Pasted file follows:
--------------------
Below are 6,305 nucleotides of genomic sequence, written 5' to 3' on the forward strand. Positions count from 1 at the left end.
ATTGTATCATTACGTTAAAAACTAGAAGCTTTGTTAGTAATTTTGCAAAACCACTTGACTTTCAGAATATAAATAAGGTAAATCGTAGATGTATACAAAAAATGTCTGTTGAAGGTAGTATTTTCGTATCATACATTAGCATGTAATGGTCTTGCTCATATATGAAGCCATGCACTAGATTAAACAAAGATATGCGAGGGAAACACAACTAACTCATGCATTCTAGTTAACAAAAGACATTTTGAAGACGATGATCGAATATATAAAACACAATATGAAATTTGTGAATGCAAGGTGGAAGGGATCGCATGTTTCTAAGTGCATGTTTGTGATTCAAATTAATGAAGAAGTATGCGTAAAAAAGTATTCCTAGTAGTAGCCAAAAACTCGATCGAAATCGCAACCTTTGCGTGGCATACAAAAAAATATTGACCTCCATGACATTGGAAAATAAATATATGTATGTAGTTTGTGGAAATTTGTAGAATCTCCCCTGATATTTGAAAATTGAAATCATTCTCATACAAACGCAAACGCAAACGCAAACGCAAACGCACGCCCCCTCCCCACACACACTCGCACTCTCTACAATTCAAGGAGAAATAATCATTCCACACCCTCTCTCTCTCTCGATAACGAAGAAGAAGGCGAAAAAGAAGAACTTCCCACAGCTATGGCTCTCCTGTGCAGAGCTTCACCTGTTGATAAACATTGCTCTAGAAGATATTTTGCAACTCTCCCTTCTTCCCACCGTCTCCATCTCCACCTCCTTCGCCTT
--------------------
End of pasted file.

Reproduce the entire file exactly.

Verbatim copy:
Below are 6,305 nucleotides of genomic sequence, written 5' to 3' on the forward strand. Positions count from 1 at the left end.
ATTGTATCATTACGTTAAAAACTAGAAGCTTTGTTAGTAATTTTGCAAAACCACTTGACTTTCAGAATATAAATAAGGTAAATCGTAGATGTATACAAAAAATGTCTGTTGAAGGTAGTATTTTCGTATCATACATTAGCATGTAATGGTCTTGCTCATATATGAAGCCATGCACTAGATTAAACAAAGATATGCGAGGGAAACACAACTAACTCATGCATTCTAGTTAACAAAAGACATTTTGAAGACGATGATCGAATATATAAAACACAATATGAAATTTGTGAATGCAAGGTGGAAGGGATCGCATGTTTCTAAGTGCATGTTTGTGATTCAAATTAATGAAGAAGTATGCGTAAAAAAGTATTCCTAGTAGTAGCCAAAAACTCGATCGAAATCGCAACCTTTGCGTGGCATACAAAAAAATATTGACCTCCATGACATTGGAAAATAAATATATGTATGTAGTTTGTGGAAATTTGTAGAATCTCCCCTGATATTTGAAAATTGAAATCATTCTCATACAAACGCAAACGCAAACGCAAACGCAAACGCACGCCCCCTCCCCACACACACTCGCACTCTCTACAATTCAAGGAGAAATAATCATTCCACACCCTCTCTCTCTCTCGATAACGAAGAAGAAGGCGAAAAAGAAGAACTTCCCACAGCTATGGCTCTCCTGTGCAGAGCTTCACCTGTTGATAAACATTGCTCTAGAAGATATTTTGCAACTCTCCCTTCTTCCCACCGTCTCCATCTCCACCTCCTTCGCCTT